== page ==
Explanationbased Approach To Concepts

• Concepts can have attributes.

• But they also have relations between these attributes, which form explanatory connections between the attributes (e.g., that wings, feathers, and fight bones enable birds to fly).

• Concepts are not necessarily stored as static knowledge in memory, but may be dynamically constructed in working memory using attribute-definitions and other background knowledge (e.g., causal knowledge); hence, the phenomenon of ad hoc categories.

• Concept coherence and naturalness emerge from the underlying theoretical knowledge of concepts, not from similarity alone.

• Context effects on concept representations emerge from the way the concepts come to be constructed in working memory using background knowledge (e.g., a lifting or playing sentential-context for a piano, results in weight, and musical attributes becoming salient, respectively).

book-learned, scientific knowledge certainly tainly contains theories" (p. 290). Murphy and Medin, therefore, argue that even though similarity i is important it is not sufficient to determine which concepts will be coherent or meaningful. These arguments have informed a newly emergent view of concepts which has been termed the knowled e-based or explanation-based view.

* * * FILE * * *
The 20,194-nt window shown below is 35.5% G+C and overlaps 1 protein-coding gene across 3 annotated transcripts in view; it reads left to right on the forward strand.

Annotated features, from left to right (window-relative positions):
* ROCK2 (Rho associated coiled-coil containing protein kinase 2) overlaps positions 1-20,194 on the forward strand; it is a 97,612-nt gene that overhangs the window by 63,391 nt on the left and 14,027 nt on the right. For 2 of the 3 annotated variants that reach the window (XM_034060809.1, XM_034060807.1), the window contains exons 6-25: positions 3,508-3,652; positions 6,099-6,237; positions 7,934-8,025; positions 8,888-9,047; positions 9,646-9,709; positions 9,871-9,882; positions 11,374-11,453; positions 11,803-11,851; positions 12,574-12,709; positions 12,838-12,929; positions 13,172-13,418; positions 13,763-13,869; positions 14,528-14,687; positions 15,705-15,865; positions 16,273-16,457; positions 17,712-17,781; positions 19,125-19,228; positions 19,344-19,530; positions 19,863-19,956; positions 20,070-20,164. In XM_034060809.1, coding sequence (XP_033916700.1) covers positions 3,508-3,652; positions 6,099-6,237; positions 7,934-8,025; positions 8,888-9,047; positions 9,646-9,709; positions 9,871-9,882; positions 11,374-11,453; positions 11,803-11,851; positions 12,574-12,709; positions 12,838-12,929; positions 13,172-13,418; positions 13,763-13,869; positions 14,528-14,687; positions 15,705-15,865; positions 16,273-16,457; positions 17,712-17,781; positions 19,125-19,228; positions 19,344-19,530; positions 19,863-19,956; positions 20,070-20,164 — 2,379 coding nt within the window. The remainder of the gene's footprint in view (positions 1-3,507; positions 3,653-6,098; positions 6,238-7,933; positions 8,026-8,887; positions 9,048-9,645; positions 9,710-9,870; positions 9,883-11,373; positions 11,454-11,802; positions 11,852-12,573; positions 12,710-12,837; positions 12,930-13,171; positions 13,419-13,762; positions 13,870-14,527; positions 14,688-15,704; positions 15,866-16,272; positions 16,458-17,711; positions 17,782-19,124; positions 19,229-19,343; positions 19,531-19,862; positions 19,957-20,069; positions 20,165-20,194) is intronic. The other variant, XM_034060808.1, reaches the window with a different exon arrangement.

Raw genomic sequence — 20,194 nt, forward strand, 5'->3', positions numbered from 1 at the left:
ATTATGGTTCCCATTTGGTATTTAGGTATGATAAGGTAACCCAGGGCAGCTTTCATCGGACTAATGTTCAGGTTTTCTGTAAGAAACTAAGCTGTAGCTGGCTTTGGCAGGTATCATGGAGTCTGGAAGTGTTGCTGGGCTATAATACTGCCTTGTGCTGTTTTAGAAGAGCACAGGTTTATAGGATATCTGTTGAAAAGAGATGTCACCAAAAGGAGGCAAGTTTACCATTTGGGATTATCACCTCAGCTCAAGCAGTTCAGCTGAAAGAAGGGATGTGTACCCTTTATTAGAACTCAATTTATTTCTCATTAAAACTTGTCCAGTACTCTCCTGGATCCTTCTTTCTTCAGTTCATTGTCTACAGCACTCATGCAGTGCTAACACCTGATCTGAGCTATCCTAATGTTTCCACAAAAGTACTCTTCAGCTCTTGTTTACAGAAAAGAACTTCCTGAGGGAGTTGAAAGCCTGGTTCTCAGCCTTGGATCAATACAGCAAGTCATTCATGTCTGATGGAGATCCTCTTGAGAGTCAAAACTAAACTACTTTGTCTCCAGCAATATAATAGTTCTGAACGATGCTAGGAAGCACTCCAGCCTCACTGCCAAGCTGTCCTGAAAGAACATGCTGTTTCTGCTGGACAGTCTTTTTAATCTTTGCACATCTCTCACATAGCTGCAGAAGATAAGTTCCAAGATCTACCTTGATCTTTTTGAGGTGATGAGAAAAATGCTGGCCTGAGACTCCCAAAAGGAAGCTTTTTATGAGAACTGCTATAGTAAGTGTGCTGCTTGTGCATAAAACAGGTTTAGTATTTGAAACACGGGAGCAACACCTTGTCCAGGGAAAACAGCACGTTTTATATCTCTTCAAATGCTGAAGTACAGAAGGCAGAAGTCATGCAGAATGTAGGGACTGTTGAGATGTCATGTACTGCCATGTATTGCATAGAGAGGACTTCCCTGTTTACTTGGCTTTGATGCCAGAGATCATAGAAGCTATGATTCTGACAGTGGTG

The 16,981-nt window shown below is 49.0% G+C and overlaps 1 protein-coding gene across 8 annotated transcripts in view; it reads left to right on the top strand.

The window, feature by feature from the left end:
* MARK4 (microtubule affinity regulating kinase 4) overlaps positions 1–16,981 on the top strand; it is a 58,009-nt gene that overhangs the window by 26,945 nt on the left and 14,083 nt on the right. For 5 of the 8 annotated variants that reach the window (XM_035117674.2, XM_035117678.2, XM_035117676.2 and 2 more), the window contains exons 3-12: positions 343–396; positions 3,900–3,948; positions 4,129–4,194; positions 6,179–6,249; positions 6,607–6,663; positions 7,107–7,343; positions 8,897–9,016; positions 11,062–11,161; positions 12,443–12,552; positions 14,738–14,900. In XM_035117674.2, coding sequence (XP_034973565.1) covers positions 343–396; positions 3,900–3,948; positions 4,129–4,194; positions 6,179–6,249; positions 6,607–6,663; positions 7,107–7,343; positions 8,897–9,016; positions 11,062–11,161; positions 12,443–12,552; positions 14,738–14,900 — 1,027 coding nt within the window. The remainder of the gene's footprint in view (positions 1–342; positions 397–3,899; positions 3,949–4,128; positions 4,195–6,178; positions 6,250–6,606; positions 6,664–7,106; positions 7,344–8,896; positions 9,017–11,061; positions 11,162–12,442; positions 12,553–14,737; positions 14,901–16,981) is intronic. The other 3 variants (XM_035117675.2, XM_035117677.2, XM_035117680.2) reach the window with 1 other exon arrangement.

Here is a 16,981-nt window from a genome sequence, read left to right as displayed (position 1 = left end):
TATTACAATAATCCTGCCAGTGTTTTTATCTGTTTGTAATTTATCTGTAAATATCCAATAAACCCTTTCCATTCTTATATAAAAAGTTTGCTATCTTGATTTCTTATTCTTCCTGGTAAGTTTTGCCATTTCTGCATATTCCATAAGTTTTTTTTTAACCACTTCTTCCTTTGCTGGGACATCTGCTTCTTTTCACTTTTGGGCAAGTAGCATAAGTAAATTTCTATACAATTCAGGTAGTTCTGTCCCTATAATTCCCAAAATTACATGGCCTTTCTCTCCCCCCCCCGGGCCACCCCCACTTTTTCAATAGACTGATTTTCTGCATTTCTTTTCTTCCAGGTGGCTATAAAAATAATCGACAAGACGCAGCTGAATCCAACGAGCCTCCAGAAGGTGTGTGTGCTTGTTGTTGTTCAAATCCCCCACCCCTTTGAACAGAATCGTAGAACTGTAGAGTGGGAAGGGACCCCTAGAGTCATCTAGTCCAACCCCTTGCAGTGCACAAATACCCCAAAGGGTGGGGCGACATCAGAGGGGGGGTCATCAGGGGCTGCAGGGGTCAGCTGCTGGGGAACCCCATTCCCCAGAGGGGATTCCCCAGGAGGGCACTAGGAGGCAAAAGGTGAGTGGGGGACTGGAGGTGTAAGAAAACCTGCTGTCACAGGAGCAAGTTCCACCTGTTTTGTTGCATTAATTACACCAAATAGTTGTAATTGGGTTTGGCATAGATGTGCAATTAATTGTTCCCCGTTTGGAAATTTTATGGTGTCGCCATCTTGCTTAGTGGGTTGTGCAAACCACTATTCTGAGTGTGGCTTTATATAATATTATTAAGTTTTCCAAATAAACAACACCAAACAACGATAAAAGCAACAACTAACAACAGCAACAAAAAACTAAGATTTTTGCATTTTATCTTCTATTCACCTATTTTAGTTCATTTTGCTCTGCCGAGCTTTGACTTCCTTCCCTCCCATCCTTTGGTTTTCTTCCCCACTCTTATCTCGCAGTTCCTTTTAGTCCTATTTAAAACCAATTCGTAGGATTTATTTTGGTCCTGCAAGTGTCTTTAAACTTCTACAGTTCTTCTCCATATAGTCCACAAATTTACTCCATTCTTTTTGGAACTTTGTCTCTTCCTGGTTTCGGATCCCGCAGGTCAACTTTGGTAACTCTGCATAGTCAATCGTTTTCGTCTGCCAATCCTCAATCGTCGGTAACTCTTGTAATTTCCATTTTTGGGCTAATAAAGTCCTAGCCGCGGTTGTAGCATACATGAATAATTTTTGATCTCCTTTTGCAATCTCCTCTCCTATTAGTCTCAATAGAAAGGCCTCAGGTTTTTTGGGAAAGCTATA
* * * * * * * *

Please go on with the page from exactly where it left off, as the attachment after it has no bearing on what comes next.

The explanation-based view of concepts sees concepts as involving more than attribute-lists; concepts also contain causal and other background knowledge that might be represented by schemata (see Chapter 9). For example, living things with wings, feathers, and light bones are se en as forming a natural category because they re, according to a certain theory, manifestations of a single, genetic code; the category coheres because we have a theory that explains the co-occurrence currence of these attributes. Miller and Johnson-Laird (1976) were among the first to propose concept representations involved schematic knowledge, although others have made similar proposals (Cohen & Murphy, 1984; Keil, 1989; Lakoff, 1987). For the most part, this view of concep ts has been marked by several general statements of the view rather than many concrete realisation of it; see Lakoff (1987) on idealised cognitive models, Johnson-Laird's (1983) mental mode s account, and Medin and Ortony's (1989) psychological essentialism. Some of the main proposals of the view are shown in Panel 10.5.

Evidence for explanation-based views

There are several sources of evidence for explanation-based views. Some studies have shown that there is a dissociation between similarity and categorisation judgements, thus showing that similarity could not be the sole mechanism behind categorisation (Rips, 1989a). Other studies have shown how background knowledge (either causal or specific knowledge) can influence the application and learning of categories (see Ahn, Brewer, & Mooney, 1992; Malt, 1994; Medin, Wattenmaker, & Hampson, 1987; Pazzani, 1991; Wisniewski & Medin, 1994).